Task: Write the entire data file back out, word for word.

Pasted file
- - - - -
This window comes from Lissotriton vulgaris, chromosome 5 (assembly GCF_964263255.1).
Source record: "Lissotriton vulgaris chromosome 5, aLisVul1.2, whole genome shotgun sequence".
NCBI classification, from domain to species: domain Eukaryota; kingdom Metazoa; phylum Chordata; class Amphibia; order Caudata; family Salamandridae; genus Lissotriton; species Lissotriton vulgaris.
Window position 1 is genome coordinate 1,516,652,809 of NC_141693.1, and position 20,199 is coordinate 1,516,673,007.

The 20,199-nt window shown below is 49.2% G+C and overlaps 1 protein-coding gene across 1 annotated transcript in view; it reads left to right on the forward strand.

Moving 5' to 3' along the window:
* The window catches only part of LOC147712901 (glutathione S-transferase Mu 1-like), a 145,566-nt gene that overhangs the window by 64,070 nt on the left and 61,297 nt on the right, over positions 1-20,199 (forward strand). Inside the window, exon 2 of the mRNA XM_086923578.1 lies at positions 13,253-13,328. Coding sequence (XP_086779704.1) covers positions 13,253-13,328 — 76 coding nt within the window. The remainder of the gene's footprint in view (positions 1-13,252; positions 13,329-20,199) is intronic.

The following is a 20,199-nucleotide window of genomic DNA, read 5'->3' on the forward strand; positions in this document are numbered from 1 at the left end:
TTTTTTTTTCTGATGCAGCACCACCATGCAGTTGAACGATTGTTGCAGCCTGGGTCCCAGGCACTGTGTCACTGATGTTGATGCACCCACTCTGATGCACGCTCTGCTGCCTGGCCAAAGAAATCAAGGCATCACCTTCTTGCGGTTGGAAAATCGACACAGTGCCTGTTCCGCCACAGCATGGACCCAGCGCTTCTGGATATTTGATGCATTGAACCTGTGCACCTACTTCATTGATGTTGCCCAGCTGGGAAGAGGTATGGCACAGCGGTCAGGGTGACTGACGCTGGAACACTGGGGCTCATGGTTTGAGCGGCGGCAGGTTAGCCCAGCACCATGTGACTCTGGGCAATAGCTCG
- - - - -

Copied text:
This window comes from Lissotriton vulgaris, chromosome 5 (assembly GCF_964263255.1).
Source record: "Lissotriton vulgaris chromosome 5, aLisVul1.2, whole genome shotgun sequence".
NCBI classification, from domain to species: domain Eukaryota; kingdom Metazoa; phylum Chordata; class Amphibia; order Caudata; family Salamandridae; genus Lissotriton; species Lissotriton vulgaris.
Window position 1 is genome coordinate 1,516,652,809 of NC_141693.1, and position 20,199 is coordinate 1,516,673,007.

The 20,199-nt window shown below is 49.2% G+C and overlaps 1 protein-coding gene across 1 annotated transcript in view; it reads left to right on the forward strand.

Moving 5' to 3' along the window:
* The window catches only part of LOC147712901 (glutathione S-transferase Mu 1-like), a 145,566-nt gene that overhangs the window by 64,070 nt on the left and 61,297 nt on the right, over positions 1-20,199 (forward strand). Inside the window, exon 2 of the mRNA XM_086923578.1 lies at positions 13,253-13,328. Coding sequence (XP_086779704.1) covers positions 13,253-13,328 — 76 coding nt within the window. The remainder of the gene's footprint in view (positions 1-13,252; positions 13,329-20,199) is intronic.

The following is a 20,199-nucleotide window of genomic DNA, read 5'->3' on the forward strand; positions in this document are numbered from 1 at the left end:
TTTTTTTTTCTGATGCAGCACCACCATGCAGTTGAACGATTGTTGCAGCCTGGGTCCCAGGCACTGTGTCACTGATGTTGATGCACCCACTCTGATGCACGCTCTGCTGCCTGGCCAAAGAAATCAAGGCATCACCTTCTTGCGGTTGGAAAATCGACACAGTGCCTGTTCCGCCACAGCATGGACCCAGCGCTTCTGGATATTTGATGCATTGAACCTGTGCACCTACTTCATTGATGTTGCCCAGCTGGGAAGAGGTATGGCACAGCGGTCAGGGTGACTGACGCTGGAACACTGGGGCTCATGGTTTGAGCGGCGGCAGGTTAGCCCAGCACCATGTGACTCTGGGCAATAGCTCG